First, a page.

Elkhart County Sheriff Brad Rogers has taken heat the past couple weeks after he commented during a political rally in downtown South Bend that he would not enforce proposed future gun-control legislation within his jurisdiction.
Editorials in regional newspapers criticized Rogers’ stance, stating that the sheriff has a responsibility to enforce all the laws that legislators put on the books, even ones he may not agree with. Rogers has been a staunch supporter of the rights of gun owners, so it’s hardly a surprise that he would oppose more gun-ownership restrictions. Still, does his personal objection merit — with apologies to Sarah Palin — such Maverickiness?
Some may suggest that Sheriff Rogers, a Republican, is off-base in his hypothetical stance — remember, we’re not talking about actual laws yet — but don’t count this newspaper in that camp. We feel the sheriff is making a sensible argument that has people thinking more deeply about the role of government in our lives and the assurances provided each American citizen through the eloquent, yet at times imperfect, United States Constitution. This is certainly grown-up talk we’re having here.
Rogers feels deeply he is an agent of that Constitution and his oath of office includes protecting it, along with the citizens of Elkhart County. We understand the alarm of those who feel stricter gun-control laws are necessary in this day and age, especially in the aftermath of sinister mass shootings. But we also understand why the Second Amendment is such a vital factor of our American freedom. It was written into the framework of this country for a reason.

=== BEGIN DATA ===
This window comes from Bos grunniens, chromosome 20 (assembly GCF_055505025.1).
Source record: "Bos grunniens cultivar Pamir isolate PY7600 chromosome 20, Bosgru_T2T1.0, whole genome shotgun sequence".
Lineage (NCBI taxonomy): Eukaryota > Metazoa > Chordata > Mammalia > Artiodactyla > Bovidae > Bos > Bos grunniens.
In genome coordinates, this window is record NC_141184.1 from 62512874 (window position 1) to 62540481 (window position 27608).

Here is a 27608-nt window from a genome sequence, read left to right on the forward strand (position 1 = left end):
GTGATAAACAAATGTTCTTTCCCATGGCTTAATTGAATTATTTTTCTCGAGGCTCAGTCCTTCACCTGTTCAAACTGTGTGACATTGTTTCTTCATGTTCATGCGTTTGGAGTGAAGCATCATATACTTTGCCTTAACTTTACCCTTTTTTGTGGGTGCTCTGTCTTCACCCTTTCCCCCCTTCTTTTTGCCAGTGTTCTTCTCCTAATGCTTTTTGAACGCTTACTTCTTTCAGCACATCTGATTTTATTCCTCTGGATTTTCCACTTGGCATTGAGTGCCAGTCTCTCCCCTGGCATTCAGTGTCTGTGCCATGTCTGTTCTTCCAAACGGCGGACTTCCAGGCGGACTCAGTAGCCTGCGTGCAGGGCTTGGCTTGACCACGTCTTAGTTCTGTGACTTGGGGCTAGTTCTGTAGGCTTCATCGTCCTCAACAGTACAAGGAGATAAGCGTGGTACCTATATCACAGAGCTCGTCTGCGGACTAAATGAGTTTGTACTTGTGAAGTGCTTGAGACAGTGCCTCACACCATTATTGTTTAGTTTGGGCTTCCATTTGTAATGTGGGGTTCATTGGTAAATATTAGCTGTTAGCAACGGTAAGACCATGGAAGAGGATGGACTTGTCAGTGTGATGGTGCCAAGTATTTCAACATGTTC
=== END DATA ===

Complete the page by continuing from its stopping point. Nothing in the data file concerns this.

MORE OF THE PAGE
Do we agree with everything Sheriff Rogers is saying? No. Rogers has on several occasions referred to gun-free zones — such as schools — as “kill zones.” That seems like a dramatic overreach to us, but freedom of speech is also protected by the Constitution. Still, we don’t feel Rogers was out of line in his comments in South Bend regarding gun law enforcement. We are often encouraged when our politicians speak exactly what’s on their mind. It removes gray areas and citizens are better informed when they go to cast votes.
Right or wrong, Rogers has proven he isn’t afraid to stand up against the big boys on behalf of Elkhart County citizens. In 2011 he threatened to arrest federal Food and Drug Administration officials if they attempted to inspect a dairy farm near Middlebury without either a warrant or owner consent. And this month he stressed that his loyalties are tethered to the Constitution, the supreme law of the U.S.A. since 1789, not its potential edits.
Like it or not, that’s just the kind of guy Rogers seems to be.